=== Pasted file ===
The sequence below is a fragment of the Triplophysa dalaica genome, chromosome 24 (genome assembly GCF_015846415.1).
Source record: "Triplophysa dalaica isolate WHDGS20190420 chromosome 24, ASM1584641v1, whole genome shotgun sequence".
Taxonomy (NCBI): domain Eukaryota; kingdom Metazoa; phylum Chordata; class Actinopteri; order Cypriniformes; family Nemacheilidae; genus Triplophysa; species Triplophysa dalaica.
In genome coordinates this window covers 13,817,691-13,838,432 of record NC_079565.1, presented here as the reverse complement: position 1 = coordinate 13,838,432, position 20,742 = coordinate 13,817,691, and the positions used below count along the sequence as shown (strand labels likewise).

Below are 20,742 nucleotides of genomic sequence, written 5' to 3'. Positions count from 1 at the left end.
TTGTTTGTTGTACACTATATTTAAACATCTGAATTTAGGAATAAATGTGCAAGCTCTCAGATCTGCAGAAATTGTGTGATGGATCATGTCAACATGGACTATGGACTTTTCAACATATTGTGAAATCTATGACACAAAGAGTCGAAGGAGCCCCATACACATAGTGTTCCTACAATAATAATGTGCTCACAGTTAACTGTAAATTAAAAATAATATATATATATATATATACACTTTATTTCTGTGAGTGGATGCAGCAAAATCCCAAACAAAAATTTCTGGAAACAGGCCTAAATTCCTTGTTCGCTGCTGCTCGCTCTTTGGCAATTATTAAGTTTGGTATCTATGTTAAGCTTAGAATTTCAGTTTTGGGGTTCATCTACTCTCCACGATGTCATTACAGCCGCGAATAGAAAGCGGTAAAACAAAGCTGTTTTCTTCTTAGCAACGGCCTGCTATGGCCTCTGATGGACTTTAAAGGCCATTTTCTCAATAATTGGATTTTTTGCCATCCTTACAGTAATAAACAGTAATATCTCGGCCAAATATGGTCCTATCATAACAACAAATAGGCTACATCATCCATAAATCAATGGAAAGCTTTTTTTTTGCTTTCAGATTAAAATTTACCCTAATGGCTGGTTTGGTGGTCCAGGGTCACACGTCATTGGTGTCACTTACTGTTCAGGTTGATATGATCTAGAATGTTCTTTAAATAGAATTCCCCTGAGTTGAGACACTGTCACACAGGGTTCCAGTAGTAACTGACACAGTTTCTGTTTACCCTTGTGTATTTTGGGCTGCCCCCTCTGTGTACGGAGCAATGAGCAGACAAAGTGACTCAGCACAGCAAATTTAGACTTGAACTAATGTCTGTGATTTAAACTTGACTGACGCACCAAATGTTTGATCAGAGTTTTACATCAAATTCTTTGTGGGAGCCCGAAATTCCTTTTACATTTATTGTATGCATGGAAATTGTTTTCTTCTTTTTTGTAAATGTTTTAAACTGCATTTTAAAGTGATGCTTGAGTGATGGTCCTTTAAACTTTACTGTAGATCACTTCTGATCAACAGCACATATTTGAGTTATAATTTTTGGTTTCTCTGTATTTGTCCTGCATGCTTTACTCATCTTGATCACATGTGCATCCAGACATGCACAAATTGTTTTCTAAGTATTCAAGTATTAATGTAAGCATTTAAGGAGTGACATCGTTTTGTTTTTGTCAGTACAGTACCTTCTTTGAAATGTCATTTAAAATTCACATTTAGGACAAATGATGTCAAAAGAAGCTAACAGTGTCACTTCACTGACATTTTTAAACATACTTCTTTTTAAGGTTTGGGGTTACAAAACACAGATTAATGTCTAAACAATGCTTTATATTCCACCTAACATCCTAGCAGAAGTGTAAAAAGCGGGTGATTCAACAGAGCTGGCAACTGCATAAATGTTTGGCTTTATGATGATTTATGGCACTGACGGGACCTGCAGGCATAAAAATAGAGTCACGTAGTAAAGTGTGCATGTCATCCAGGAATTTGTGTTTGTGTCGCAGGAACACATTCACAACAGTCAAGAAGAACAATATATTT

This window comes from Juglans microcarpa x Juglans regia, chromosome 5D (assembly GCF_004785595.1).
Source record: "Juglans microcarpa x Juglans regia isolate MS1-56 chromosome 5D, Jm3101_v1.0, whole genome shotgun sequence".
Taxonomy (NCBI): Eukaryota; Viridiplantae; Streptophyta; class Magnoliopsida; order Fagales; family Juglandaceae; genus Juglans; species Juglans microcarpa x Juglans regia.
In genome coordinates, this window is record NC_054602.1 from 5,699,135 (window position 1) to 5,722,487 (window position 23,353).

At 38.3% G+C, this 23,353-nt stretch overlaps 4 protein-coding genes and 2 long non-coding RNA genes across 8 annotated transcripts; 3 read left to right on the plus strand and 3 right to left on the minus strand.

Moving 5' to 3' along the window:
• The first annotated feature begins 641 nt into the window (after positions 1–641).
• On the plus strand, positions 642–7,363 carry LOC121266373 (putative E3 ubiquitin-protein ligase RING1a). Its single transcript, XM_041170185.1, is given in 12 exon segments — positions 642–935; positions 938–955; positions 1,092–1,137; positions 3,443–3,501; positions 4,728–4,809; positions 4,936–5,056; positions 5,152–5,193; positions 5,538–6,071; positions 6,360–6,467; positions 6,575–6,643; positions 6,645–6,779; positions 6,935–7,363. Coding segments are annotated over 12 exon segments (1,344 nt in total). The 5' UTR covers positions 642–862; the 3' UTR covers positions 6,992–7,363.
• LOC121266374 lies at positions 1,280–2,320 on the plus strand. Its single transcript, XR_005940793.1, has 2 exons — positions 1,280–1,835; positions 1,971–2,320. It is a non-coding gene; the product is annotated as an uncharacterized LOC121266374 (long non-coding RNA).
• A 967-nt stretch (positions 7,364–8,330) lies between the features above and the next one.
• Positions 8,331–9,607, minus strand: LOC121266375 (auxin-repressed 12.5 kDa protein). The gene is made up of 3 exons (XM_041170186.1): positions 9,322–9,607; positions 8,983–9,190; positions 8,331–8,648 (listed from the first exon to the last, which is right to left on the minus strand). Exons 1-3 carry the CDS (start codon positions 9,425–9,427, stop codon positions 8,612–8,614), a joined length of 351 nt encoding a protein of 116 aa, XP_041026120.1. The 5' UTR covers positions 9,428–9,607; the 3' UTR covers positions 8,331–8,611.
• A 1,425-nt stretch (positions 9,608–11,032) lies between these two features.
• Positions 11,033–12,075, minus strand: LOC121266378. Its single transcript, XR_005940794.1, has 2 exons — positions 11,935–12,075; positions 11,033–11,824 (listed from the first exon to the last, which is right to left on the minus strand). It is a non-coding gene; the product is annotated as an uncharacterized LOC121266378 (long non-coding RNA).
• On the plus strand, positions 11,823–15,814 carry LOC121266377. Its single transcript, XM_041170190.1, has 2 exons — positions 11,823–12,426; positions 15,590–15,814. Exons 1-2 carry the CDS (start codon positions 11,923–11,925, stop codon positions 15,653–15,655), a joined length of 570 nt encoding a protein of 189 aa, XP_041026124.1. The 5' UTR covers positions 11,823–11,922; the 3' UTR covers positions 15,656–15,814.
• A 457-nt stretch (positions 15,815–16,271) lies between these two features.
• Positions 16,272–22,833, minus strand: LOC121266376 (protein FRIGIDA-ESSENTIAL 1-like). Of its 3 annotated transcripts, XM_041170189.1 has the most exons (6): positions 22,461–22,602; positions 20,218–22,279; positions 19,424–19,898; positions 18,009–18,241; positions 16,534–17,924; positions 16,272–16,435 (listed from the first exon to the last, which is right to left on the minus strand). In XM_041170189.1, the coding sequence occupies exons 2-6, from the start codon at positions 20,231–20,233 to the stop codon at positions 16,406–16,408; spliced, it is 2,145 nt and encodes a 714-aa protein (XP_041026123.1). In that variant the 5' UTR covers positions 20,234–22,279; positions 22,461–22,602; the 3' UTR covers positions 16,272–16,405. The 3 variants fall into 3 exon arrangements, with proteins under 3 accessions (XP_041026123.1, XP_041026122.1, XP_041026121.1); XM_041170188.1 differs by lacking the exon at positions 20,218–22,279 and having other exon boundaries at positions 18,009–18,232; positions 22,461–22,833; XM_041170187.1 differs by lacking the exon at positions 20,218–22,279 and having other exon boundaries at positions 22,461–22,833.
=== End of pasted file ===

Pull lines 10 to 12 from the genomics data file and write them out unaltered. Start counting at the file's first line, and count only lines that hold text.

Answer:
In genome coordinates, this window is record NC_054602.1 from 5,699,135 (window position 1) to 5,722,487 (window position 23,353).

At 38.3% G+C, this 23,353-nt stretch overlaps 4 protein-coding genes and 2 long non-coding RNA genes across 8 annotated transcripts; 3 read left to right on the plus strand and 3 right to left on the minus strand.

Moving 5' to 3' along the window: